"The Faith & Doubt Issue" is weeks old, and the Philadelphia Eagles have signed Tim Tebow.
If faith is the expectation of unfulfilled promises, then Tebow, whose belief in himself is only outstripped by the doubts of his many detractors, could be due.
Or it could be that Tebow has already had his due.
Tebow had an exceptional college career with the Florida Gators, winning a Heisman Trophy and two national championships. Despite lingering doubts about his ability to make it as a quarterback in the NFL, Tebow was taken in the first round of the 2010 NFL draft by the Denver Broncos. In the 2012 playoffs, he led the Broncos to a legendary upset of the Pittsburgh Steelers in what has come to be called the “3:16 Game” because of the many parallels between some of the game’s statistics and Tebow’s faith.
Aside from this one brief, electrifying moment, Tebow’s time under center has been well-below average, and therefore short. After three teams and three years, Tebow was out of the league. Nevertheless, his time among the best is enviable. Tebow did more, and went farther than most of the kids who put on pads.
So why is Tebow back? Some suggest it’s ego.
It’s not that Tebow lacks the ability to play in the NFL, it’s that he lacks the skills to play quarterback. Tebow is an exceptionally gifted athlete. If he’d only switch to tight end or fullback, say his detractors, then he’d probably be in the midst of a long and fruitful career, instead of becoming part of Chip Kelly’s “Philadelphia Experiment.” But he’s so stubborn. For Tebow, it’s quarterback or nothing.
Which makes you wonder when faith becomes folly.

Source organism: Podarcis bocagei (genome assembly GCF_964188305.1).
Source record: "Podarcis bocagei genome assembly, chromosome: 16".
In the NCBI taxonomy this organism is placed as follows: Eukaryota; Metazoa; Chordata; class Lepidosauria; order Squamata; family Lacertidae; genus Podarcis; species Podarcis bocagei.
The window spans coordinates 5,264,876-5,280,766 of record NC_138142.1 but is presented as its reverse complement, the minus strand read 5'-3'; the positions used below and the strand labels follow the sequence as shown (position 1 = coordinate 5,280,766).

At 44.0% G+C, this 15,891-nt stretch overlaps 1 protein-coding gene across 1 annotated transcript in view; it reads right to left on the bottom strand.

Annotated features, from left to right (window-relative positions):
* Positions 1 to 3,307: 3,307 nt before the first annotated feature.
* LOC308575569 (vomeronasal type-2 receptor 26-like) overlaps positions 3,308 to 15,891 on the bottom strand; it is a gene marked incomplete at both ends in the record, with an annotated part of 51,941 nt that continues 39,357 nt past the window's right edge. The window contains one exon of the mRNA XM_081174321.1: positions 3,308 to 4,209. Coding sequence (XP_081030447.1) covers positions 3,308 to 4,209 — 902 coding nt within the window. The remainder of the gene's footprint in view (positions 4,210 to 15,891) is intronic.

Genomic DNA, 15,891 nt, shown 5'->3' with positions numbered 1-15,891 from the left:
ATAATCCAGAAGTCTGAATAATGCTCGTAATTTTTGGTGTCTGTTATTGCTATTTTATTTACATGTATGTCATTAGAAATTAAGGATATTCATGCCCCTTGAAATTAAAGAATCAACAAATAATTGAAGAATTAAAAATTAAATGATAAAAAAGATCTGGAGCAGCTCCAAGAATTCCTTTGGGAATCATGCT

Tebow’s signing by the Eagles comes packaged in the same news cycle as the tragic sinking of a boat full of migrants off the Libyan coast, giving us two starkly different examples of how faith inculcates boldness.
Many of the 700-900 people who lost their lives crossing the Mediterranean in hopes of reaching Italy came from desperate situations in disparate places like Somalia, Eritrea, Mali, Gambia, Bangladesh, Afghanistan, Iraq and Syria. Reaching Libya, which has become the center of a booming human trafficking trade (as well as a stronghold for militants from the Islamic State) in the absence of a stable government since the fall of Ghadafi, was their “Hail-Mary.” They sought passage on an overcrowded boat of questionable seaworthiness in order to reach a land where their future was uncertain and their presence unwanted because for them, whatever was waiting on the other side of the Mediterranean’s brilliant blue had to be better than what they were leaving behind.
And there are as many as 500,000 more just like them crowding the scarred Libyan shore, dodging militias, waiting for whatever rickety boat or rubber raft may come because they believe. “I have been hearing the stories that people are dying, but me, I will cross it and I will cross it successfully,” said one migrant in a recent New York Times article. “I know that my Lord is with me. He will cross with me. I have made up my mind.”
Tebow believes, too. The faith he found on his mother’s couch as a 6-year old afraid of hell pushes him ever onward towards his brass ring of excelling at one of the most glamorous jobs in sports: “I believe in my God-given athletic ability and the coaches that have been blessed around me. I believe I can do the job as a quarterback in the NFL.”
And maybe he can, but should he want to? And, in the grand scheme of it all, should we care?